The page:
Six of the southwest’s finest singer-songwriters gathered in Clifton’s Fringe Bar to play Songwriting Live – our monthly acoustic showcase
ith the summer rolling gently to a close and the festival season screaming to a sigh, Tuesday August 26 saw the return of Songwriting’s monthly opportunity to remind ourselves that music is the finest cure for the dreaded onset of ennui. Yet again housed in the familiar and welcoming Bristol Fringe Bar, the night saw the return of stalwarts Andy Davis and Sarah Ménage joined by young upstarts Beth Porter, Lewis Creaven, Gina Griffin and Natasha Nicole.
First up was Andy, who began the evening by going back to the future and playing the opening track from his first Songwriting Live performance. Baby, Good For You lost none of its charm second time round and formed a lovely contrast to the bluesy All I Do Is Dream Of You; which Andy described as “a song I wrote a couple of years ago but sounds like something from the 1920s… I hope!” He closed his set by poking his head into the sound of Neil Young and making himself happily at home.
Drummer-cum-guitarist Natasha Nicole was next up. She began with the confession that the guitar was an instrument that she shared mainly with herself. It was a admission that her performance made barely believable, as she treated the audience to three gems that touched upon Britpop (English Rain), folk (Time Against This) and alt-country Surrender. With her music day job being the stick holder for Jump The Shark, it may be time for Natasha to to let the guitar take a little more of the stage.
Following Natasha was the classic folk-songstress Beth Porter. Though she advised the songs to be ones she’d written a little while earlier — “I do have some new ones, but I’m not brave enough to play them tonight” — this only emphasised how well composed they were; she’d clearly spent time perfecting them. A writer in the vein of Cat Power, Moldy Peaches and R.E.M.’s Automatic For The People, it was perhaps on the murder ballad Salty Water where her songwriting was at its darkest and finest. Though both Open Doors and These Days were infectiously bittersweet.
It was then time for the first round of questions from the eager audience, keen to snap up the trio’s songwriting experience. Andy advised the difference between writing music now and aged 17 to be the lyrics, explaining “I didn’t use to write the lyrics.” Revealingly age was shown to be no barrier to taking your first steps into songwriting, as though Andy and Natasha wrote their first songs aged 13 and 12 respectively, Beth’s first song was not written until she was 25. So whatever the age, if you’ve yet to do so, now’s the time to begin take your first venture into the world of songwriting!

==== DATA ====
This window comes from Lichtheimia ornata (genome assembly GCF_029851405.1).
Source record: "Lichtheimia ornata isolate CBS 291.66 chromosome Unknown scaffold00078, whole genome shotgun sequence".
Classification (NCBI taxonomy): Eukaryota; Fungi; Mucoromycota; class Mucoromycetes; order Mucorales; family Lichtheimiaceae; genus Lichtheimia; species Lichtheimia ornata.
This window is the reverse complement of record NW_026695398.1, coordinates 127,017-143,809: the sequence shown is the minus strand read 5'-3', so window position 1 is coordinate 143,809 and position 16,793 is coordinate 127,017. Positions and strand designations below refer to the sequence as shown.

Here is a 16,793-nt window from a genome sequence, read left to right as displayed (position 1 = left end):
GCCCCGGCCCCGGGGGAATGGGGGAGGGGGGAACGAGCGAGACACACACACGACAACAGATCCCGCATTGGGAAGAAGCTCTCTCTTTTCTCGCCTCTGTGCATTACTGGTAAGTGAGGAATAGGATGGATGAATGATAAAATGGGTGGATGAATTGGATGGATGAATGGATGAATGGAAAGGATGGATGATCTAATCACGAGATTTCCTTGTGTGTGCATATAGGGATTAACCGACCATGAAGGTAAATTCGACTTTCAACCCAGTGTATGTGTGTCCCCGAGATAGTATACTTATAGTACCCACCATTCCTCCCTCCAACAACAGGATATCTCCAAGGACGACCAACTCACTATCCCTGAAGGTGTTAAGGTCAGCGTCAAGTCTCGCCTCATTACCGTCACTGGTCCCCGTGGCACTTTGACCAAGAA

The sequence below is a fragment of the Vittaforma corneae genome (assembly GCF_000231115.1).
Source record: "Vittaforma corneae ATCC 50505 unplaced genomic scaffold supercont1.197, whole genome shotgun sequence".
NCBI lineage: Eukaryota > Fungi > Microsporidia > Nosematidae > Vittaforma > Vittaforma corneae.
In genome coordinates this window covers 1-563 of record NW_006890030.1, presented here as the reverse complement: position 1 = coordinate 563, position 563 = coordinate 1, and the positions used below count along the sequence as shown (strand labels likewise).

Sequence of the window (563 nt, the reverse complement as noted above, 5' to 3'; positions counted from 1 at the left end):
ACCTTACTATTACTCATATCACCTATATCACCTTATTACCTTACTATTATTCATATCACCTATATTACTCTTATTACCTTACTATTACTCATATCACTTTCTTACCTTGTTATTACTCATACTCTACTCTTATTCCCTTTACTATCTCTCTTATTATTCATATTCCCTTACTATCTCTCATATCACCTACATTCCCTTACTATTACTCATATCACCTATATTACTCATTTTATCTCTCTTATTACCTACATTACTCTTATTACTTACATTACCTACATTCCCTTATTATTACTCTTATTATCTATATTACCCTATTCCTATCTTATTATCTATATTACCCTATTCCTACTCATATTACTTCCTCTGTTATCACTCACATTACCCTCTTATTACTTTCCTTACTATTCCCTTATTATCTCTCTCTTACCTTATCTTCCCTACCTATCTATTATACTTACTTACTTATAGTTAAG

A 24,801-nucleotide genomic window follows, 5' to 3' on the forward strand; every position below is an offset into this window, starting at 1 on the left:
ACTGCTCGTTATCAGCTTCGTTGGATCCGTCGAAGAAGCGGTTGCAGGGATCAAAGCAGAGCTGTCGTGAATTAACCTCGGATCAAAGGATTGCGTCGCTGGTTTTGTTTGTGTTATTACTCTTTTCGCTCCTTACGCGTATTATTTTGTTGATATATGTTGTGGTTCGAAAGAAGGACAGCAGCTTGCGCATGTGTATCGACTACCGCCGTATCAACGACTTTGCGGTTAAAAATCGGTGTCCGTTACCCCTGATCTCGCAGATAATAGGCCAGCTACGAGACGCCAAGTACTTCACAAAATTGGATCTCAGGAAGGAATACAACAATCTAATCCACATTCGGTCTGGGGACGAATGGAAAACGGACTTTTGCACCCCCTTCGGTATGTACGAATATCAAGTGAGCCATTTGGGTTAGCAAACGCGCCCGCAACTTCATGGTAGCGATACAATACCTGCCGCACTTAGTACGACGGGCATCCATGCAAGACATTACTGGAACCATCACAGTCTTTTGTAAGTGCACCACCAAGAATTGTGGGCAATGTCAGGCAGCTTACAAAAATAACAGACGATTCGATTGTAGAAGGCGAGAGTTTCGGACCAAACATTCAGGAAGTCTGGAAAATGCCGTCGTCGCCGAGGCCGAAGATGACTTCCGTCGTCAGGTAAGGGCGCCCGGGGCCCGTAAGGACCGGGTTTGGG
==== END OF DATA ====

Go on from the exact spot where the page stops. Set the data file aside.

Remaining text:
After a brief interlude our host Sarah then took the stage for the evening’s fourth performance. She started by “getting spiritual” — with a song she’d not played previously — before changing tack and rolling out a song that had been requested “a long time ago.” A lovely number, it displayed Sarah’s fine craft for melody and had the audience aching. She ended with a song debuted at last month’s Songwriting Live, one that saw her “fall off the horse last month.” This time there was no such issue and the witty lyrics spoke for themselves, with an acerbic dissection of relationships.
Next among the new blood was violinist Gina Griffin. The first songwriter to take the violin as their weapon, hers was a selection of Irish tinged folk numbers that displayed her professionalism. Keeping true to the subject of time, she played a song that she’d not played for 19 years, one she wrote for her son. The family theme continued with her final song, one that she wrote for her mother, when she was given only three months to live. It was both a fitting tribute and fine end to her set.
Last, but certainly not least was Lewis Creaven. Another songwriter with a band day job—but this time one who wielded an axe in both roles—he also took folk of the emerald isle as his inspiration. Opening with Once In A While, his was a performance that displayed his supreme musicianship; a grasp of chords that the most experienced of players would be envious of. He followed with the delightful folk of Free Love, before ending with a ballad inspired by his Irish heritage. The Exile Of Tony McBride was guilty of only one failing, it ended too soon. We’ll get back to this though.
The last batch of questions for the bright eyed songwriters saw Gina pressed on why she chose to combine singing with playing the violin. Her answer? She was busking in France and it just came naturally. Lewis was also asked if he approached his songs with a sense of longing. He replied that he feels a sense of longing and an affinity for Ireland and that to write a good song it has to be “both personal and universal”.
The evening finished with a group songwriter sing-a-long, as Gina and Beth joined Lewis for a rendition of The Exile Of Tony McBride. As far as endings go, this was near perfect and the audience’s reaction acknowledged as much, with each member visibly elated by the performance.
So concluded another Songwriting Live and what was perhaps the best of the lot, thus far. September, the bar has been set and you’ll need to have the leap of Dick Fosbury to be able to get over it.
Words: Damien Girling Photos: Tessa Beeching
If you’d like to perform at a Songwriting Live event in Bristol – or if you’d be interested in hosting Songwriting Live in your own town – then send an email to email@example.com